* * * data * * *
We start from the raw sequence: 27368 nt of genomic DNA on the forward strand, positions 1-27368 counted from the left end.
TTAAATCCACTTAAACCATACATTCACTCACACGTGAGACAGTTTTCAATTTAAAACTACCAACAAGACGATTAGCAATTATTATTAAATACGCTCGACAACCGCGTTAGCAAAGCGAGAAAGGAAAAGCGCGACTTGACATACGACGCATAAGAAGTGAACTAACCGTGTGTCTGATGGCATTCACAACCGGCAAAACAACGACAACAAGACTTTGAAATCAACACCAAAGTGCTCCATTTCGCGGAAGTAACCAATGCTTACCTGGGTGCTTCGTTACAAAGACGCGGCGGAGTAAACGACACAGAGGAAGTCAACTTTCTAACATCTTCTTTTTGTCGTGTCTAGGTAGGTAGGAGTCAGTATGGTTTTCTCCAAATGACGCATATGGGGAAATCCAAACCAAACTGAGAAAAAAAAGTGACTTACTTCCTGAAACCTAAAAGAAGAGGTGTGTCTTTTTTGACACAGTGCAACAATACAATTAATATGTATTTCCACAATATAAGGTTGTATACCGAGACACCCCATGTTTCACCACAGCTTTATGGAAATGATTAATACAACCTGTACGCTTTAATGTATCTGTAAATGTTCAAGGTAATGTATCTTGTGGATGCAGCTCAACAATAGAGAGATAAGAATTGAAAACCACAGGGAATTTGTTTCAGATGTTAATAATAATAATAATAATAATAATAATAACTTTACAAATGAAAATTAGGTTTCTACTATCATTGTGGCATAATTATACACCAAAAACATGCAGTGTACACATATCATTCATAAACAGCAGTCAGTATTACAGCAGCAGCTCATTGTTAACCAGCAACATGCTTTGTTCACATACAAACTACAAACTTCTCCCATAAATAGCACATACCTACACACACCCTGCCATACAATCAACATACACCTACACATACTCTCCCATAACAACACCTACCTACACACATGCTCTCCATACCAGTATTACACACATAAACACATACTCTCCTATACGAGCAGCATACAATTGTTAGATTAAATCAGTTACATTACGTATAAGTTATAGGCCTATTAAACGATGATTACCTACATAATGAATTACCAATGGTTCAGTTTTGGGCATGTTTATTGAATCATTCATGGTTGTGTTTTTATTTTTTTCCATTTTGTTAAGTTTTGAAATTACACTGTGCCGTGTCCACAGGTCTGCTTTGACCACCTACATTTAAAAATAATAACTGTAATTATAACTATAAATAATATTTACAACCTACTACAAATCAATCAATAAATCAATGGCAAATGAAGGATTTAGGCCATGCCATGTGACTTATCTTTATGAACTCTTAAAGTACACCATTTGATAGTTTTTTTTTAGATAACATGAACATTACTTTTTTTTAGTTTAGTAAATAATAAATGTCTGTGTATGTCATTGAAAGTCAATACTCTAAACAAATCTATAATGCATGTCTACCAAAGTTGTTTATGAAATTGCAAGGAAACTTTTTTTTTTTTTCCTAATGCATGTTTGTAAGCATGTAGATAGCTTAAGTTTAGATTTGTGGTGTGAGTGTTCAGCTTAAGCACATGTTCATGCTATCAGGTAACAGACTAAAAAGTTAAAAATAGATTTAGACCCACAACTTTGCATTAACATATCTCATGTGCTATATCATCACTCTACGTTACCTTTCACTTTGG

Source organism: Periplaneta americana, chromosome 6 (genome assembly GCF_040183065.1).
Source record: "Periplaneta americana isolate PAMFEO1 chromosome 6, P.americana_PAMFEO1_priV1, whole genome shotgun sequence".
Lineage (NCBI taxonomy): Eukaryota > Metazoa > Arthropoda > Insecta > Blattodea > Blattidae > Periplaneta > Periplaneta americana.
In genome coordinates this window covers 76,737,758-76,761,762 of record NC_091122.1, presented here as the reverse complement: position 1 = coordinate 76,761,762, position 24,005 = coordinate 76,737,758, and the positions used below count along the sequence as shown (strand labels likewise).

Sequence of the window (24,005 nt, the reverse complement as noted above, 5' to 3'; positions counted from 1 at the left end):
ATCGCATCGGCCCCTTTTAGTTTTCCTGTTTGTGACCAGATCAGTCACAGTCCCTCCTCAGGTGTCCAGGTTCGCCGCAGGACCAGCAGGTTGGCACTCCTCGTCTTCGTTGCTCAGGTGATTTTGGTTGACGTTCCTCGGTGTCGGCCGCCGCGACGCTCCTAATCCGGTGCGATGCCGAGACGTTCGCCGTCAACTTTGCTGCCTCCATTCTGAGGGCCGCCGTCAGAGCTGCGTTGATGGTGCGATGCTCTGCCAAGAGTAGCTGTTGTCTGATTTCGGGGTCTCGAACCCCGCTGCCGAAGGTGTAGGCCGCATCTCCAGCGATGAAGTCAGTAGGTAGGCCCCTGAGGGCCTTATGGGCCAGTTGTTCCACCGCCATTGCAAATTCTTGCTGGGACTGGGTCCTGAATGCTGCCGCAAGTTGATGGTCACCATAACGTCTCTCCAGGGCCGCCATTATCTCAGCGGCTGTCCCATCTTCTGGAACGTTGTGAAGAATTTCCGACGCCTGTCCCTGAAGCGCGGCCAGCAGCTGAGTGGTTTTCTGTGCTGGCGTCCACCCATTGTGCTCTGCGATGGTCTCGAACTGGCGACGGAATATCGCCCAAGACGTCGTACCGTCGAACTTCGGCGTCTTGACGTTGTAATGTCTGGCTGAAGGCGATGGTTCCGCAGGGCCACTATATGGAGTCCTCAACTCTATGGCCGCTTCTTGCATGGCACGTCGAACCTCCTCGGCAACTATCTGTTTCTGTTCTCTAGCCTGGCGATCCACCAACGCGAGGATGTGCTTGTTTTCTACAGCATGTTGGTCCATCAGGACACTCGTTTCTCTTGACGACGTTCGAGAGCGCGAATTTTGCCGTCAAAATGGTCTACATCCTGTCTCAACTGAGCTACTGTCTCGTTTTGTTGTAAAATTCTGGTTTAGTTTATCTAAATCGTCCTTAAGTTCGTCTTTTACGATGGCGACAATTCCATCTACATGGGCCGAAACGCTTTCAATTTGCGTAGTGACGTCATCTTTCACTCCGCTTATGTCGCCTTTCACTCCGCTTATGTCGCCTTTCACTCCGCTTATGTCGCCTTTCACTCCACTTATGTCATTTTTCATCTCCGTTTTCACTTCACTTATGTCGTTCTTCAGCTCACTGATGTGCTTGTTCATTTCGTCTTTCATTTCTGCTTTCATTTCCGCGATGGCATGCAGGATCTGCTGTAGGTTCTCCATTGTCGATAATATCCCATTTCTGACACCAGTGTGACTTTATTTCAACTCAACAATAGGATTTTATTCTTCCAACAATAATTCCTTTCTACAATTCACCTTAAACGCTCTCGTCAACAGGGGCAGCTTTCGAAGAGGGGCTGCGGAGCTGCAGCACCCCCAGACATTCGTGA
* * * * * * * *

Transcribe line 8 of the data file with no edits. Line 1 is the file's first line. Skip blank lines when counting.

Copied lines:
ATCGCATCGGCCCCTTTTAGTTTTCCTGTTTGTGACCAGATCAGTCACAGTCCCTCCTCAGGTGTCCAGGTTCGCCGCAGGACCAGCAGGTTGGCACTCCTCGTCTTCGTTGCTCAGGTGATTTTGGTTGACGTTCCTCGGTGTCGGCCGCCGCGACGCTCCTAATCCGGTGCGATGCCGAGACGTTCGCCGTCAACTTTGCTGCCTCCATTCTGAGGGCCGCCGTCAGAGCTGCGTTGATGGTGCGATGCTCTGCCAAGAGTAGCTGTTGTCTGATTTCGGGGTCTCGAACCCCGCTGCCGAAGGTGTAGGCCGCATCTCCAGCGATGAAGTCAGTAGGTAGGCCCCTGAGGGCCTTATGGGCCAGTTGTTCCACCGCCATTGCAAATTCTTGCTGGGACTGGGTCCTGAATGCTGCCGCAAGTTGATGGTCACCATAACGTCTCTCCAGGGCCGCCATTATCTCAGCGGCTGTCCCATCTTCTGGAACGTTGTGAAGAATTTCCGACGCCTGTCCCTGAAGCGCGGCCAGCAGCTGAGTGGTTTTCTGTGCTGGCGTCCACCCATTGTGCTCTGCGATGGTCTCGAACTGGCGACGGAATATCGCCCAAGACGTCGTACCGTCGAACTTCGGCGTCTTGACGTTGTAATGTCTGGCTGAAGGCGATGGTTCCGCAGGGCCACTATATGGAGTCCTCAACTCTATGGCCGCTTCTTGCATGGCACGTCGAACCTCCTCGGCAACTATCTGTTTCTGTTCTCTAGCCTGGCGATCCACCAACGCGAGGATGTGCTTGTTTTCTACAGCATGTTGGTCCATCAGGACACTCGTTTCTCTTGACGACGTTCGAGAGCGCGAATTTTGCCGTCAAAATGGTCTACATCCTGTCTCAACTGAGCTACTGTCTCGTTTTGTTGTAAAATTCTGGTTTAGTTTATCTAAATCGTCCTTAAGTTCGTCTTTTACGATGGCGACAATTCCATCTACATGGGCCGAAACGCTTTCAATTTGCGTAGTGACGTCATCTTTCACTCCGCTTATGTCGCCTTTCACTCCGCTTATGTCGCCTTTCACTCCGCTTATGTCGCCTTTCACTCCACTTATGTCATTTTTCATCTCCGTTTTCACTTCACTTATGTCGTTCTTCAGCTCACTGATGTGCTTGTTCATTTCGTCTTTCATTTCTGCTTTCATTTCCGCGATGGCATGCAGGATCTGCTGTAGGTTCTCCATTGTCGATAATATCCCATTTCTGACACCAGTGTGACTTTATTTCAACTCAACAATAGGATTTTATTCTTCCAACAATAATTCCTTTCTACAATTCACCTTAAACGCTCTCGTCAACAGGGGCAGCTTTCGAAGAGGGGCTGCGGAGCTGCAGCACCCCCAGACATTCGTGA